Types of visa and cost: Tourist and Transit; cost depends on nationality.


Validity: Depends on nationality.


Application to: UK Passport Agency (see Contact Addresses section) or nearest British Counsellor.


Application requirements: Enquiries to The Chief Immigration Officer, Government Head Office, Olveston, Montserrat or nearest British Counsellor.


Working days required: Enquire at Passport Office.


Note: All passengers must hold a return or onward ticket to a country to which they have a legal right of entry and sufficient funds to cover the period of their stay. Passengers not in possession of a return or onward ticket may be required to leave a deposit on arrival. Passengers not complying with any of the entry regulations listed above may be deported.


Temporary residence: Enquire at Chief Immigration Officer, Police Headquarters, Brades (tel: 491 2555).



4 Money


Currency: East Caribbean Dollar (EC$) = 100 cents. Notes are in denominations of EC$100, 50, 20, 10 and 5. Coins are in denominations of EC$1, and 25, 10, 5, 2 and 1 cents. US Dollars are also accepted.


Note: The East Caribbean Dollar is tied to the US Dollar.


Currency exchange: There are three banks on Montserrat.


Credit & debit cards: Major credit and debit cards are accepted.


Travellers cheques: Widely accepted. To avoid additional exchange rate charges, travellers are advised to take travellers cheques in US Dollars.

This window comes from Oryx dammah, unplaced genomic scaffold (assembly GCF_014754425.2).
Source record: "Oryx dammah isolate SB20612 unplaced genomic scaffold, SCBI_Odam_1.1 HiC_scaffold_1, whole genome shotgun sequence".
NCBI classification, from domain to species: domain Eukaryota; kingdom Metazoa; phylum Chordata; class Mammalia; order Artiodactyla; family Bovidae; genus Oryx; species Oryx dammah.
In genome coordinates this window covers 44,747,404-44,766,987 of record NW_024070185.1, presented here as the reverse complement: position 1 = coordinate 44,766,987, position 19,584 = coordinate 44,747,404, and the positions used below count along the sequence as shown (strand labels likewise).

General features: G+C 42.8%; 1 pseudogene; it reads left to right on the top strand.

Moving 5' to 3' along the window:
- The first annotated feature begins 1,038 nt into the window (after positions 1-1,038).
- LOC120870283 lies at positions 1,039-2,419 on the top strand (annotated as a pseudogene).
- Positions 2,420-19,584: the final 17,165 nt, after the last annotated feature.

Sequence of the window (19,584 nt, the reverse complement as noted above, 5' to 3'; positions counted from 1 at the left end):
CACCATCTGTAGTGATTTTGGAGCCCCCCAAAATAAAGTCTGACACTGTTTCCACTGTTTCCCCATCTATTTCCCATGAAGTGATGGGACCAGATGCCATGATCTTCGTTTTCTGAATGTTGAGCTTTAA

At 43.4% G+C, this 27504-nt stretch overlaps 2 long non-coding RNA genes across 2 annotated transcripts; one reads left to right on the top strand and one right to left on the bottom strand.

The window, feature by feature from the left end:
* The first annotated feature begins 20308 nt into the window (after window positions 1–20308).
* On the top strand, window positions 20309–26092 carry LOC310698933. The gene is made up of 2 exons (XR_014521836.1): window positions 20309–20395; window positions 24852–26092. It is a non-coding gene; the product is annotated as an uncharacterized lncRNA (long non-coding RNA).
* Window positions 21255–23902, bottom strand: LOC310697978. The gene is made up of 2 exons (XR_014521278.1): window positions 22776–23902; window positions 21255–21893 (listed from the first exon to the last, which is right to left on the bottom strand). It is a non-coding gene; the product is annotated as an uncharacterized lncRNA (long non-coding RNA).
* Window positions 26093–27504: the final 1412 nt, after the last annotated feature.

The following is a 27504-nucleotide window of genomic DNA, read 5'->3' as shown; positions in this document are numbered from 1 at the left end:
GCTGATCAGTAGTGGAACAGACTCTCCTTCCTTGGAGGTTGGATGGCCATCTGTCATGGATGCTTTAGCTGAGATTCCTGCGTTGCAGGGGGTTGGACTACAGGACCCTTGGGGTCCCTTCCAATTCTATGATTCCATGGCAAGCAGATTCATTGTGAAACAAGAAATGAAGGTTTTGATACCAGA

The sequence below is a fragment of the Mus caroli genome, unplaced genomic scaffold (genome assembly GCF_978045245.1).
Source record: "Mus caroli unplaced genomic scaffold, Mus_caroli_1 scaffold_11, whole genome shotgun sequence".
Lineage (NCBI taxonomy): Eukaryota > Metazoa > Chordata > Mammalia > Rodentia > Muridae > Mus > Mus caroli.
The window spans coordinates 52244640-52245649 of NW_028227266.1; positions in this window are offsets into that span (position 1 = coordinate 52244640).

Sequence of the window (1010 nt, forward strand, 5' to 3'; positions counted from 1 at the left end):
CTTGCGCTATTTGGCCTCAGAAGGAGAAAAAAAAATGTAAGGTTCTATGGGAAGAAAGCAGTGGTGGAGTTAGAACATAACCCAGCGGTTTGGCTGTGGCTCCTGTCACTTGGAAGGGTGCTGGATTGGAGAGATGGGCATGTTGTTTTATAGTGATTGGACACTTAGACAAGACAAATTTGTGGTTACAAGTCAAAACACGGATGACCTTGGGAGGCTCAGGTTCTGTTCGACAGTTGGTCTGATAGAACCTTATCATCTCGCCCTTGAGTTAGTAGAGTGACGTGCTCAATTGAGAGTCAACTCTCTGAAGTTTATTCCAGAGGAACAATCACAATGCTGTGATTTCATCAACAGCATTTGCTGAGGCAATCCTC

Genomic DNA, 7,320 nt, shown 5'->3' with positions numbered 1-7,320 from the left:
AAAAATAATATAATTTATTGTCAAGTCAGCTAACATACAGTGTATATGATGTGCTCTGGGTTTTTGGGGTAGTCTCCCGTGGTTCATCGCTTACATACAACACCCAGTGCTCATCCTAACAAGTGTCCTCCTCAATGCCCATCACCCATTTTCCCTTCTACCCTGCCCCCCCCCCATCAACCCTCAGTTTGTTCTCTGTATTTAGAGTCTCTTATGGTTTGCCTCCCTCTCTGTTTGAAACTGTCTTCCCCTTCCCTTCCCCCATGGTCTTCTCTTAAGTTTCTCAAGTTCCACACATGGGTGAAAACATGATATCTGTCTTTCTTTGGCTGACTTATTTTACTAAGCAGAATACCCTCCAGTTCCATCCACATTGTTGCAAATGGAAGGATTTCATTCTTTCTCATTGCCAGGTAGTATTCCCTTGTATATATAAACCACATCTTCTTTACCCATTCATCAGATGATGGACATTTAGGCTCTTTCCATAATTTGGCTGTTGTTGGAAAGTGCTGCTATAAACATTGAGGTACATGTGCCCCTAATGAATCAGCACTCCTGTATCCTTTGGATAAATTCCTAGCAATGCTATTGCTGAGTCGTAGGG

Currency restrictions: There are no restrictions on the import of local or foreign currency if declared. Export of local and foreign currency is limited to the amount imported and declared.


Exchange rate indicators

The following figures are included as a guide to the movements of the East Caribbean Dollar against Sterling and the US Dollar:DateNov ’03Feb ’04May ’04Aug ’04£1.00=4.534.914.824.97$1.00=2.672.702.702.70


Banking hours: Mon-Thurs 0800-1500, Fri 0800-1500, depending on the bank.



5 Duty Free


Duty-Free: The following goods may be imported into Montserrat without incurring customs duty: 200 cigarettes or 50 cigars*; wines and spirits not exceeding 1.14l*; 168g of perfume; gifts up to a value of EC$250 (only once per 12 months).


Note: *Tobacco products and alcoholic beverages are only available to passengers 17 years of age or over.



6 Public Holidays


Jan 1 2004 New Year’s Day. Mar 17 St Patrick’s Day. Apr 9-12 Easter. May 3 Labour Day. May 31 Whit Monday. Aug 2 August Monday. Dec 25-26 Christmas. Dec 31 Festival Day. Jan 1 2005 New Year’s Day. Mar 17 St Patrick’s Day. Mar 25-28 Easter. May 2 Labour Day. May 16 Whit Monday. Aug 1 August Monday. Dec 25-26 Christmas. Dec 31 Festival Day.



7 Health






Special Precautions

Certificate Required

Yellow Fever






Typhoid and Polio